What is a Solution Architect – jdon

Original link: https://blog.kelu.org/product/2022/07/29/What-is-Solutions-Architect.html

Original: https://www.jdon.com/61486

With the development of cloud computing and the use of PaaS and SaaS services, it is easier for IT practitioners from different fields to learn, practice and research what different solution architectures look like. At the same time, however, it increases the complexity of the design and possible combinations with various solution platforms, services, integration methods.
This story aims to provide some basic concepts and ideas about solution architecture and how to improve your architecture skills in the long term.

Prerequisites for Solutions Architect

Solutions architects require extensive IT experience, programming (front-end and back-end), and extensive IT knowledge and skills in different areas. Some examples are as follows,

  • software design
  • database
  • integration
  • IT security (including authentication and authorization)
  • networking
  • Infrastructure (on-premises and cloud)
  • Project Management (Waterfall/Agile) and Communication

With modern software and solution design, there is more to learn and understand

  • APIs and Microservices
  • Containers (Docker, Kubernetes)
  • DevOps and CI/CD

This is the main reason why solutions architects are so difficult to get into. This experience cannot simply be learned from boot camps/online courses. It requires hands-on experience in actually implementing projects to build up all this knowledge.

Enterprise Architect and Solution Architect

Often people get confused between enterprise architects and solution architects. In fact, they are two distinct roles in the enterprise:

Enterprise Architect: Plan a broad view of the components required by the enterprise at a strategic level and develop a bigger picture for long-term growth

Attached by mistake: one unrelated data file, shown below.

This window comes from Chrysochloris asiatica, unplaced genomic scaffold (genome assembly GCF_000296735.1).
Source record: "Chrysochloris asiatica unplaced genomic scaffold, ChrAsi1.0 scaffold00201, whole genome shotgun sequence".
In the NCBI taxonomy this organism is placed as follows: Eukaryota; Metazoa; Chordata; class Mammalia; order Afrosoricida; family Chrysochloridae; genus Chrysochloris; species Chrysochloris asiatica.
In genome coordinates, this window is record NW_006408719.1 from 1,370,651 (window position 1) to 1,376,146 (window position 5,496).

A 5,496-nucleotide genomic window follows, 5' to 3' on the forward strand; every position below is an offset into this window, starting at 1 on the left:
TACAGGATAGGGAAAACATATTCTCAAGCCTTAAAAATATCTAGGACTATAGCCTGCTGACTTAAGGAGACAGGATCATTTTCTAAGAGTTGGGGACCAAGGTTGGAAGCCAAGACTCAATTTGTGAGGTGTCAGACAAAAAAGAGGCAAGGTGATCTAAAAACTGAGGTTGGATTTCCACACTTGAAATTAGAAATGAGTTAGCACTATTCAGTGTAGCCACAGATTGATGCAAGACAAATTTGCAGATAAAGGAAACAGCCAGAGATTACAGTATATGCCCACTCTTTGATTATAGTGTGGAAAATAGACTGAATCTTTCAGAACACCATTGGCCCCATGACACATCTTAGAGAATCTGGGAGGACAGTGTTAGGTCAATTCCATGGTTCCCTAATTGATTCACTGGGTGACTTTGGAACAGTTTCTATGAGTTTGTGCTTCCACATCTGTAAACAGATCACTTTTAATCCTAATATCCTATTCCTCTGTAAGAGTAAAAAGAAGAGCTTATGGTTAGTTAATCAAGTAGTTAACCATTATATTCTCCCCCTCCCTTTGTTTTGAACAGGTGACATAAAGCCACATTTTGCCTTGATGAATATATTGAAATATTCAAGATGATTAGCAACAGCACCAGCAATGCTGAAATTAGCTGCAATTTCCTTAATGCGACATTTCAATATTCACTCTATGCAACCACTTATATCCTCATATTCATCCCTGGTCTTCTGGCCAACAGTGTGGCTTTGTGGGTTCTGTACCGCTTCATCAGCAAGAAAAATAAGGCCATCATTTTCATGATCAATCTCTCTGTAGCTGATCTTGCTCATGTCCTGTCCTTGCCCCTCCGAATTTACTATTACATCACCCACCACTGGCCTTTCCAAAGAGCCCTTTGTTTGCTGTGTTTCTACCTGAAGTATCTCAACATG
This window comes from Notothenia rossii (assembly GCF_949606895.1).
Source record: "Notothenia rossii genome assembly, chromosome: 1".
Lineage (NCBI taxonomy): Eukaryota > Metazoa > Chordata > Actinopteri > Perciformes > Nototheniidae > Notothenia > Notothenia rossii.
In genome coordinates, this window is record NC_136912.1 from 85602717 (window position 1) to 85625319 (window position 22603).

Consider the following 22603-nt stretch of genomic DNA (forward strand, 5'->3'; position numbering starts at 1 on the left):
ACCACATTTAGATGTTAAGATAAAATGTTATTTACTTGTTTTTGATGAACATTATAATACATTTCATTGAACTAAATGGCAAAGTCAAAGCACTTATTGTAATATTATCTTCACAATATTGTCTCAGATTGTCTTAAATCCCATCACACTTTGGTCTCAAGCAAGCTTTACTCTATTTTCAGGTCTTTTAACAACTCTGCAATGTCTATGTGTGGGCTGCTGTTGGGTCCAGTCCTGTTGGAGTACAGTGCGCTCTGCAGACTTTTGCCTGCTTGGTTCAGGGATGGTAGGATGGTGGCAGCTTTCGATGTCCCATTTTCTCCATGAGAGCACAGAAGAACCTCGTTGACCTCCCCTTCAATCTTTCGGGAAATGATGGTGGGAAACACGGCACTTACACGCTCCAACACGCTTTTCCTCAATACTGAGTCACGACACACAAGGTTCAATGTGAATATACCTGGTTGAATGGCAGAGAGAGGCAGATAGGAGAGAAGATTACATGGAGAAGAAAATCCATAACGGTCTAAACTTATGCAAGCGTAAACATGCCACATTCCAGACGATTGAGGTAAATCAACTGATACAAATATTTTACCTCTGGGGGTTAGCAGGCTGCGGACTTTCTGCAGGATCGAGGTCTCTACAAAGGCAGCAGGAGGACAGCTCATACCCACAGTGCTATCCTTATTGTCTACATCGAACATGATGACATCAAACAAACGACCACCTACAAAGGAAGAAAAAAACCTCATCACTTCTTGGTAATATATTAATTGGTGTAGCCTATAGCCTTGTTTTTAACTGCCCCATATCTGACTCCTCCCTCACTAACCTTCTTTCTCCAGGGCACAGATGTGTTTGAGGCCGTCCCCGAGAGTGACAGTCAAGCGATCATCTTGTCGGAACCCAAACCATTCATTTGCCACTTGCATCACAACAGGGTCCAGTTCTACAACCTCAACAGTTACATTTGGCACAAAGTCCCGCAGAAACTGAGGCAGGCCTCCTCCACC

Solutions Architect: Planning specific solutions/building blocks in the big picture (e.g. enterprise data warehouse solutions)
It’s worth noting that a solution may require multiple technical components (for example, you may need a front-end web portal with a back-end engine and database, as well as integration with existing core systems).

Typical Architecture Organization

To execute the architecture planned by the Enterprise Architect requires a group of architects who specialize in different areas and domains:


Chief Enterprise Architect – Chief EA is responsible for the entire enterprise architecture and monitors all domain EAs

Domain Enterprise Architect – Focuses on a specific domain such as Finance/Sales and is responsible for EA building a defined business vision

Solution Architect – As mentioned above, a solution architecture creates an overall technical vision for a specific solution to a business problem defined in enterprise architecture under the domain

Application Architect – the next level of solution architecture, focused on creating and maintaining documentation around software architecture, application design process, component integration, testing guidelines and other key elements in addition to solution/domain focused architects In addition, there are many architects responsible for very technical cloud, infrastructure (eg network, hardware) and security (eg authentication protocols, encryption standards, keystores).